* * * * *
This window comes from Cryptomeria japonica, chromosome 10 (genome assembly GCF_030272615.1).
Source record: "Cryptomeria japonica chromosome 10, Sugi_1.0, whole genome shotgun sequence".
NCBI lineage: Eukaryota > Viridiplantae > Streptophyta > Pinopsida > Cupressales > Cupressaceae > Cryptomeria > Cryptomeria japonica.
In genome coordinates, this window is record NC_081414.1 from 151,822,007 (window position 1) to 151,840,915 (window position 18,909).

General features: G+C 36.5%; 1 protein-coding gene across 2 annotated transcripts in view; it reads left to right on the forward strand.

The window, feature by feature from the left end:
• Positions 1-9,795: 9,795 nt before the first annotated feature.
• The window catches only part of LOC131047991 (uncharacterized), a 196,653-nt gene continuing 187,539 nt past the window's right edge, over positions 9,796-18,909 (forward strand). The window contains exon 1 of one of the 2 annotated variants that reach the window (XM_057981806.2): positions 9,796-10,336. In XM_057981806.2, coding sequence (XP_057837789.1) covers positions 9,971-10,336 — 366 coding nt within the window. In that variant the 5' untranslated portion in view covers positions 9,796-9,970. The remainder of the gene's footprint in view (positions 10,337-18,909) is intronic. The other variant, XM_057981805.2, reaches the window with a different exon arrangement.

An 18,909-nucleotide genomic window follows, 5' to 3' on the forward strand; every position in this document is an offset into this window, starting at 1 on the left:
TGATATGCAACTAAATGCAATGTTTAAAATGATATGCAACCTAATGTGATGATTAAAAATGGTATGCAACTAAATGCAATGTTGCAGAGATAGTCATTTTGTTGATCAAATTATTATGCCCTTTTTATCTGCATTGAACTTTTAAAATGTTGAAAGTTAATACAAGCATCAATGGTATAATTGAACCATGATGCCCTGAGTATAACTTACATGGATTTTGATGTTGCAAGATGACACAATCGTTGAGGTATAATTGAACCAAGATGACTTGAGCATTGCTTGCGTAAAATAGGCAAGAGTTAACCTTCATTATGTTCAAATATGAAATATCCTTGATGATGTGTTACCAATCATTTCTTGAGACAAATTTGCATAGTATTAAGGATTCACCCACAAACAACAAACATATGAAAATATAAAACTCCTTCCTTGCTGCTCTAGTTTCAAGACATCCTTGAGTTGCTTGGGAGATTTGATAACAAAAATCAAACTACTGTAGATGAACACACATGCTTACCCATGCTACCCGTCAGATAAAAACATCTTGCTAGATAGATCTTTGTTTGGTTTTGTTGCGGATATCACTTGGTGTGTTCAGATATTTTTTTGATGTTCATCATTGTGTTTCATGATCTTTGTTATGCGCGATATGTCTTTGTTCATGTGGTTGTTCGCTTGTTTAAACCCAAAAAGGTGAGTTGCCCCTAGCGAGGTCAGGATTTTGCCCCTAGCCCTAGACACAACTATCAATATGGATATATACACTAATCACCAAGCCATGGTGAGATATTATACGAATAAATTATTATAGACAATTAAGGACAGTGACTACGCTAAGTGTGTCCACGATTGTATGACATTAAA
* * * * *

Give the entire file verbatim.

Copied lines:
This window comes from Cryptomeria japonica, chromosome 10 (genome assembly GCF_030272615.1).
Source record: "Cryptomeria japonica chromosome 10, Sugi_1.0, whole genome shotgun sequence".
NCBI lineage: Eukaryota > Viridiplantae > Streptophyta > Pinopsida > Cupressales > Cupressaceae > Cryptomeria > Cryptomeria japonica.
In genome coordinates, this window is record NC_081414.1 from 151,822,007 (window position 1) to 151,840,915 (window position 18,909).

General features: G+C 36.5%; 1 protein-coding gene across 2 annotated transcripts in view; it reads left to right on the forward strand.

The window, feature by feature from the left end:
• Positions 1-9,795: 9,795 nt before the first annotated feature.
• The window catches only part of LOC131047991 (uncharacterized), a 196,653-nt gene continuing 187,539 nt past the window's right edge, over positions 9,796-18,909 (forward strand). The window contains exon 1 of one of the 2 annotated variants that reach the window (XM_057981806.2): positions 9,796-10,336. In XM_057981806.2, coding sequence (XP_057837789.1) covers positions 9,971-10,336 — 366 coding nt within the window. In that variant the 5' untranslated portion in view covers positions 9,796-9,970. The remainder of the gene's footprint in view (positions 10,337-18,909) is intronic. The other variant, XM_057981805.2, reaches the window with a different exon arrangement.

An 18,909-nucleotide genomic window follows, 5' to 3' on the forward strand; every position in this document is an offset into this window, starting at 1 on the left:
TGATATGCAACTAAATGCAATGTTTAAAATGATATGCAACCTAATGTGATGATTAAAAATGGTATGCAACTAAATGCAATGTTGCAGAGATAGTCATTTTGTTGATCAAATTATTATGCCCTTTTTATCTGCATTGAACTTTTAAAATGTTGAAAGTTAATACAAGCATCAATGGTATAATTGAACCATGATGCCCTGAGTATAACTTACATGGATTTTGATGTTGCAAGATGACACAATCGTTGAGGTATAATTGAACCAAGATGACTTGAGCATTGCTTGCGTAAAATAGGCAAGAGTTAACCTTCATTATGTTCAAATATGAAATATCCTTGATGATGTGTTACCAATCATTTCTTGAGACAAATTTGCATAGTATTAAGGATTCACCCACAAACAACAAACATATGAAAATATAAAACTCCTTCCTTGCTGCTCTAGTTTCAAGACATCCTTGAGTTGCTTGGGAGATTTGATAACAAAAATCAAACTACTGTAGATGAACACACATGCTTACCCATGCTACCCGTCAGATAAAAACATCTTGCTAGATAGATCTTTGTTTGGTTTTGTTGCGGATATCACTTGGTGTGTTCAGATATTTTTTTGATGTTCATCATTGTGTTTCATGATCTTTGTTATGCGCGATATGTCTTTGTTCATGTGGTTGTTCGCTTGTTTAAACCCAAAAAGGTGAGTTGCCCCTAGCGAGGTCAGGATTTTGCCCCTAGCCCTAGACACAACTATCAATATGGATATATACACTAATCACCAAGCCATGGTGAGATATTATACGAATAAATTATTATAGACAATTAAGGACAGTGACTACGCTAAGTGTGTCCACGATTGTATGACATTAAA